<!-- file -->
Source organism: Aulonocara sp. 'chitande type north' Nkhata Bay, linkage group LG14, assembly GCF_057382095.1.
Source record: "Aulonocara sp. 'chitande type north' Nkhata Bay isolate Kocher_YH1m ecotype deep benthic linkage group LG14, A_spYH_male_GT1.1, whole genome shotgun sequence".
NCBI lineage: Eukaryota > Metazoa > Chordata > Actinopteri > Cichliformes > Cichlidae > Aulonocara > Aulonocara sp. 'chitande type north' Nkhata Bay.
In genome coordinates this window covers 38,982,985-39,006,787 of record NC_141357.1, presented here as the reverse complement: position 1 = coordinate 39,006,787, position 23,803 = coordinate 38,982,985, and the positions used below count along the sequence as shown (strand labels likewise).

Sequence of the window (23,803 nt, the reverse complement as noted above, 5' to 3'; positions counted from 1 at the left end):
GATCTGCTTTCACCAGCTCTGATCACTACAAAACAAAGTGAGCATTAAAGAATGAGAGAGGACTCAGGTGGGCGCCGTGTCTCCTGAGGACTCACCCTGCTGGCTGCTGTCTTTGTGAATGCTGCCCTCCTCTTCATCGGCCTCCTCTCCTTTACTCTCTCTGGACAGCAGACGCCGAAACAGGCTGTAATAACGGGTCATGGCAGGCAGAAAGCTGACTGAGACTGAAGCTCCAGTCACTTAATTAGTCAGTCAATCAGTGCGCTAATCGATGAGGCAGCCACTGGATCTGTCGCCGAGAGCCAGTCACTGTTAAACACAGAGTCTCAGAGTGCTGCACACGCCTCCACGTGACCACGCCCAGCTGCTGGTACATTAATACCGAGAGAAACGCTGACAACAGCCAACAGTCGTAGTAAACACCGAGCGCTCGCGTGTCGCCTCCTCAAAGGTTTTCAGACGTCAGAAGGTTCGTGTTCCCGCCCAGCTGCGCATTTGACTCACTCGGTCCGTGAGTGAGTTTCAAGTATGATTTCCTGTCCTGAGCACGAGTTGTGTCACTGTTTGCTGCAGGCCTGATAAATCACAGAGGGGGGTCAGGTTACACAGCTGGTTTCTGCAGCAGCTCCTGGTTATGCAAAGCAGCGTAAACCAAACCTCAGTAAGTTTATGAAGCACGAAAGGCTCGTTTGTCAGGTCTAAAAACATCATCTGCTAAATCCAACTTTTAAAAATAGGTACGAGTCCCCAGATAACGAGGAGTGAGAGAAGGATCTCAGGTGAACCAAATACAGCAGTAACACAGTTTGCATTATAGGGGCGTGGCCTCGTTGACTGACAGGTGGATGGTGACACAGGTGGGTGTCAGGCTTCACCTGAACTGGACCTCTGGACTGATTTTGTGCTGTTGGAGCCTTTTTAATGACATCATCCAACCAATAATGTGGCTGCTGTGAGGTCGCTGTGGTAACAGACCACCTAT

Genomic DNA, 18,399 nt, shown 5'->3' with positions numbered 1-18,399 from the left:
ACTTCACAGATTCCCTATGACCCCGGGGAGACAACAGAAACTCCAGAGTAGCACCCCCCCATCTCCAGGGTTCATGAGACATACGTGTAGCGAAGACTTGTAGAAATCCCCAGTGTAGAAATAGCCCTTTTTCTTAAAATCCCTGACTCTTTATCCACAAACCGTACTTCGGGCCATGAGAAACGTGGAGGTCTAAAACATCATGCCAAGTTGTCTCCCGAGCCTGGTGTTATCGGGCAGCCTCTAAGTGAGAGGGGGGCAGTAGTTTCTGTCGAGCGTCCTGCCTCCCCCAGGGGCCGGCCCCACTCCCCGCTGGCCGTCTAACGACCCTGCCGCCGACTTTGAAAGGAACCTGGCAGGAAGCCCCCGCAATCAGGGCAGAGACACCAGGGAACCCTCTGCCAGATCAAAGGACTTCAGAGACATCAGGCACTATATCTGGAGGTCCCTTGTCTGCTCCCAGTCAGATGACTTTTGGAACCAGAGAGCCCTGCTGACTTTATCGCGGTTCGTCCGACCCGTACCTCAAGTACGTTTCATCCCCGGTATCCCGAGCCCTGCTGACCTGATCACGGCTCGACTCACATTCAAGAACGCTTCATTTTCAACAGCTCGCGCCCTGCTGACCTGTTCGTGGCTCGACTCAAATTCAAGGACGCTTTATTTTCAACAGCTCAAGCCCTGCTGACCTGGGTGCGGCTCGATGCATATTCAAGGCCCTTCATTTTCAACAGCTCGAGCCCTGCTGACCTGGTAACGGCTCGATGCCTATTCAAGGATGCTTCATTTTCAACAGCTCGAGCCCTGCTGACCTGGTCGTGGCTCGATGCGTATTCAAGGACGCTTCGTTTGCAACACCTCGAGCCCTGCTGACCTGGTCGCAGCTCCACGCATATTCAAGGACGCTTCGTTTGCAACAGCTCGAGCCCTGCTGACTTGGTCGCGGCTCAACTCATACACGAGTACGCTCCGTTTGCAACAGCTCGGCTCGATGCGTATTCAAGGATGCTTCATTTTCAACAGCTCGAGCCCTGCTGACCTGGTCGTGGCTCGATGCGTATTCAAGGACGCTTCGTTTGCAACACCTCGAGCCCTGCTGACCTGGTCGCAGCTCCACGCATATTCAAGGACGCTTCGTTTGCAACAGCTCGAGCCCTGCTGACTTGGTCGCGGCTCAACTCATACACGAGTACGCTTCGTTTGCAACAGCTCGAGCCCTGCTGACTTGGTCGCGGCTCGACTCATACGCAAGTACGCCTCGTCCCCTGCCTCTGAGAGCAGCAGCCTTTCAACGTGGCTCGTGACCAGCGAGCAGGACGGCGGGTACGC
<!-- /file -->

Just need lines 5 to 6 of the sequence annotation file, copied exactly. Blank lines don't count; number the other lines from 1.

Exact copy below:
Sequence of the window (23,803 nt, the reverse complement as noted above, 5' to 3'; positions counted from 1 at the left end):
GATCTGCTTTCACCAGCTCTGATCACTACAAAACAAAGTGAGCATTAAAGAATGAGAGAGGACTCAGGTGGGCGCCGTGTCTCCTGAGGACTCACCCTGCTGGCTGCTGTCTTTGTGAATGCTGCCCTCCTCTTCATCGGCCTCCTCTCCTTTACTCTCTCTGGACAGCAGACGCCGAAACAGGCTGTAATAACGGGTCATGGCAGGCAGAAAGCTGACTGAGACTGAAGCTCCAGTCACTTAATTAGTCAGTCAATCAGTGCGCTAATCGATGAGGCAGCCACTGGATCTGTCGCCGAGAGCCAGTCACTGTTAAACACAGAGTCTCAGAGTGCTGCACACGCCTCCACGTGACCACGCCCAGCTGCTGGTACATTAATACCGAGAGAAACGCTGACAACAGCCAACAGTCGTAGTAAACACCGAGCGCTCGCGTGTCGCCTCCTCAAAGGTTTTCAGACGTCAGAAGGTTCGTGTTCCCGCCCAGCTGCGCATTTGACTCACTCGGTCCGTGAGTGAGTTTCAAGTATGATTTCCTGTCCTGAGCACGAGTTGTGTCACTGTTTGCTGCAGGCCTGATAAATCACAGAGGGGGGTCAGGTTACACAGCTGGTTTCTGCAGCAGCTCCTGGTTATGCAAAGCAGCGTAAACCAAACCTCAGTAAGTTTATGAAGCACGAAAGGCTCGTTTGTCAGGTCTAAAAACATCATCTGCTAAATCCAACTTTTAAAAATAGGTACGAGTCCCCAGATAACGAGGAGTGAGAGAAGGATCTCAGGTGAACCAAATACAGCAGTAACACAGTTTGCATTATAGGGGCGTGGCCTCGTTGACTGACAGGTGGATGGTGACACAGGTGGGTGTCAGGCTTCACCTGAACTGGACCTCTGGACTGATTTTGTGCTGTTGGAGCCTTTTTAATGACATCATCCAACCAATAATGTGGCTGCTGTGAGGTCGCTGTGGTAACAGACCACCTAT